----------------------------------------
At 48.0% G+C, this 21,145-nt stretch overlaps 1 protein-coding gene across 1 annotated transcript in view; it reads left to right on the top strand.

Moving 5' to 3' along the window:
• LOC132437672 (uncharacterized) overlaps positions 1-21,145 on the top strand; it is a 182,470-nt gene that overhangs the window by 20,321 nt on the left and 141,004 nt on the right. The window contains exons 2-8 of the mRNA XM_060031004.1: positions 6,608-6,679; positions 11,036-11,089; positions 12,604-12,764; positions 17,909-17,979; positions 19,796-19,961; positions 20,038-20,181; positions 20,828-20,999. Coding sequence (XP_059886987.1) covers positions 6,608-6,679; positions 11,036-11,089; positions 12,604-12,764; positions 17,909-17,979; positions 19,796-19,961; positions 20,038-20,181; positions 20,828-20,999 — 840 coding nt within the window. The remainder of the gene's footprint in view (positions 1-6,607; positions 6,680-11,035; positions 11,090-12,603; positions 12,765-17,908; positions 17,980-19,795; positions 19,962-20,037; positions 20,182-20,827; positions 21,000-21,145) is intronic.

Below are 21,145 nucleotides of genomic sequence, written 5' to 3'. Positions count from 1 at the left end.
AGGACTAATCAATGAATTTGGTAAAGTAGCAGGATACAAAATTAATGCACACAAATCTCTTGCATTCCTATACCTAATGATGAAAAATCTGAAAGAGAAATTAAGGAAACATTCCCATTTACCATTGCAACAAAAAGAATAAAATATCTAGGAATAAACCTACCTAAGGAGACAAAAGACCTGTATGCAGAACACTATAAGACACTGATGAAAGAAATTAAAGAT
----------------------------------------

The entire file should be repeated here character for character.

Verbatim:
At 48.0% G+C, this 21,145-nt stretch overlaps 1 protein-coding gene across 1 annotated transcript in view; it reads left to right on the top strand.

Moving 5' to 3' along the window:
• LOC132437672 (uncharacterized) overlaps positions 1-21,145 on the top strand; it is a 182,470-nt gene that overhangs the window by 20,321 nt on the left and 141,004 nt on the right. The window contains exons 2-8 of the mRNA XM_060031004.1: positions 6,608-6,679; positions 11,036-11,089; positions 12,604-12,764; positions 17,909-17,979; positions 19,796-19,961; positions 20,038-20,181; positions 20,828-20,999. Coding sequence (XP_059886987.1) covers positions 6,608-6,679; positions 11,036-11,089; positions 12,604-12,764; positions 17,909-17,979; positions 19,796-19,961; positions 20,038-20,181; positions 20,828-20,999 — 840 coding nt within the window. The remainder of the gene's footprint in view (positions 1-6,607; positions 6,680-11,035; positions 11,090-12,603; positions 12,765-17,908; positions 17,980-19,795; positions 19,962-20,037; positions 20,182-20,827; positions 21,000-21,145) is intronic.

Below are 21,145 nucleotides of genomic sequence, written 5' to 3'. Positions count from 1 at the left end.
AGGACTAATCAATGAATTTGGTAAAGTAGCAGGATACAAAATTAATGCACACAAATCTCTTGCATTCCTATACCTAATGATGAAAAATCTGAAAGAGAAATTAAGGAAACATTCCCATTTACCATTGCAACAAAAAGAATAAAATATCTAGGAATAAACCTACCTAAGGAGACAAAAGACCTGTATGCAGAACACTATAAGACACTGATGAAAGAAATTAAAGAT